Many athletes are highly motivated in their chosen areas. This is often due to the high amount of positive reinforcement that they will get from performance measurement, coaches and fans etc.
Sports did not evolve as a necessity; they developed from a fun and competitive position.
In the case of work it has evolved because of a need.
In this case, the use of positive reinforcement was not a great priority.
You were told to do a job, you were paid and therefore you did it.
When you advertise for a job you don’t tend to indicate all of the behaviours required as a list, as if it were a job description. If you did, you would bore people to death and the need for interviews would be limited.
You tend to advertise the rewards or benefits that are associated with the position, for example, pension plan, medical benefits etc.
Making work more interesting or fun is usually frowned upon by management.
It is seen as a time (see The Complete Time Management package) wasting activity and a distraction as professionalism must equate with seriousness.
However, if part of the fun is the celebration of success then it can be a very positive and motivational behaviour.
Celebrations would always be an excuse to relive and event.
If this is the case, the memory of the celebration will reinforce the event.
Encourage people to tell you what they are doing so you can provide yourself with plenty of opportunities for positive reinforcement.
Ask workers “why?” they are doing something and “how?” they do things. Let them talk about themselves and their work.
If you are not liked performance management becomes very tricky.
This is vital in terms of integrity and trust.
It is a cornerstone of leadership (see The Complete Leadership package) as well as good performance management.
This will apply particularly to the consequences that you put in place and any reward structure.
If you expect changes in behaviour the rewards must be forthcoming or trust and performance will disappear quickly.
There is little point in asking others to modify their behaviour if you are not prepared to modify your own behaviour.
Leading by example is one of the strongest aspects of motivation.
Make sure you give this for good performance and not for any other.
Try to reward individuals for their own personal performances.
People are different. What works for one may not work for another.
Positive reinforcement will need to be tailored.
This sort of recognition will improve self reliance and confidence.
New ideas will be more forthcoming which is a benefit to all.
Clear links between behaviours and reinforcement helps everyone and reduces stress in the workplace.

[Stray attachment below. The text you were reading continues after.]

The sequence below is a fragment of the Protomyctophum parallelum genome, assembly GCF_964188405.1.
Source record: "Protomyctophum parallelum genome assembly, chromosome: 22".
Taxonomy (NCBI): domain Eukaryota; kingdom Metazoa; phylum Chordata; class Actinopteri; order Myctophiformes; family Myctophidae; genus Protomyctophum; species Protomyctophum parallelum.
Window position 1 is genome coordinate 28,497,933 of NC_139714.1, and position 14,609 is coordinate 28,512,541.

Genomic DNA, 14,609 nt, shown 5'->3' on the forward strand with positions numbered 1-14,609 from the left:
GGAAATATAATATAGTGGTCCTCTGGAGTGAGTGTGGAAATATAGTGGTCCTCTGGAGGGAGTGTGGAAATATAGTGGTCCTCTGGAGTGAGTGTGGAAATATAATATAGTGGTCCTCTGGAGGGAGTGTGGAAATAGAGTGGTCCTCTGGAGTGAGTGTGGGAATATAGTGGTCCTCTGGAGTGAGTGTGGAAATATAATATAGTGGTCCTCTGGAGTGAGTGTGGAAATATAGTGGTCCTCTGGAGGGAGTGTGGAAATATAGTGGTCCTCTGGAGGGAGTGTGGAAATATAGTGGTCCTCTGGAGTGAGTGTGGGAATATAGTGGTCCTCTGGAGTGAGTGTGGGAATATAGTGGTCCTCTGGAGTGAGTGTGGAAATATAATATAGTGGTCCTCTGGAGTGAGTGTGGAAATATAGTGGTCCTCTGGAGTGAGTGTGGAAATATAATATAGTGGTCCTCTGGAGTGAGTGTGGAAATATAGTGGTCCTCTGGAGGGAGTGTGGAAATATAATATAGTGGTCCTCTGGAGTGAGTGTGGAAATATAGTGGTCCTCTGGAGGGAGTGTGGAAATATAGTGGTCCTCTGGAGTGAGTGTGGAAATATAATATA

A lack of good performance management ultimately leads to a lack of managerial control and the Theory ‘X’ type behaviour put forward by Douglas McGregor.
The manager’s true role is not to deal in results but to manage the behaviour that leads to those results.
A manager must increase and maintain motivation.
If you need a behaviour change but can’t identify what it is then you need to gather more data through the Stepwise Discussion (see Stepwise Discussion – part 1).
There is no point in asking a person to modify his or her behaviour if it can not have an effect upon the desired result.
Make sure that other issues do not require sorting out first, for example, obstacles.
You need to convince the employee of the need for change and this can only be achieved by full involvement of the individual.
If you just lecture to the person you will not get any recognition of a problem and no improvement.
This recognition must come from the employee preferably using thought transference (see Communication – part 1)
For an individual to know that there is a problem you must raise the issue using preferably neutral feedback (see Feedback – part 1).
This should focus on achievements and not on failures. So, someone who is performing at 70% is not failing by 30% but is achieving at 70%. It is up to you to help raise the current bar from 70% to 100% of target and beyond.
A person does what he or she believes to be logical at the time owing to the limit of their behavioural choices at the time.
It is not until they see it fail or someone points out a better way that they see the light.
In these circumstances you must persuade the person for the need to change.
This is shown more clearly in the Stepwise Discussion (see Stepwise Discussion – part 1).
You will need to be accurate. This applies to both identifying the poor behaviour and identifying the correct behaviour.
As you are working with mature adults you must assume that they are in control of their actions in order to change.
If they are not you may be dealing with mental illness which you will not be able to manage.
There is a need to show that you are there to help to improve performance for the benefit of all and not just there to blame and punish.
With any aspect of motivation you must lead by example, that is, you must display leadership (see The Complete Leadership package).
Focus only on behaviours that you can change and not on attitudes which will almost certainly be wrong.
Make sure you follow up and reinforce.
When you are dealing with people you are not trying to alter their basic values.
You are not trying to change the basic character of an individual.
Firstly, no one can really know what that character may be, as you would be trying to ascertain how an individual thinks.
All you can do is to try to modify behaviour for the benefit of the organisation and the individual.
Role models are extremely important and can be your parents or sports stars, religious leaders or film stars but parents have a greater opportunity to influence and motivate.
A role model can be extremely useful to speak to and observe for their advice and opinions.
You can also develop yourself as a role model for others by acting in a particular manner.
Acting lessons may prove useful for you and help with confidence.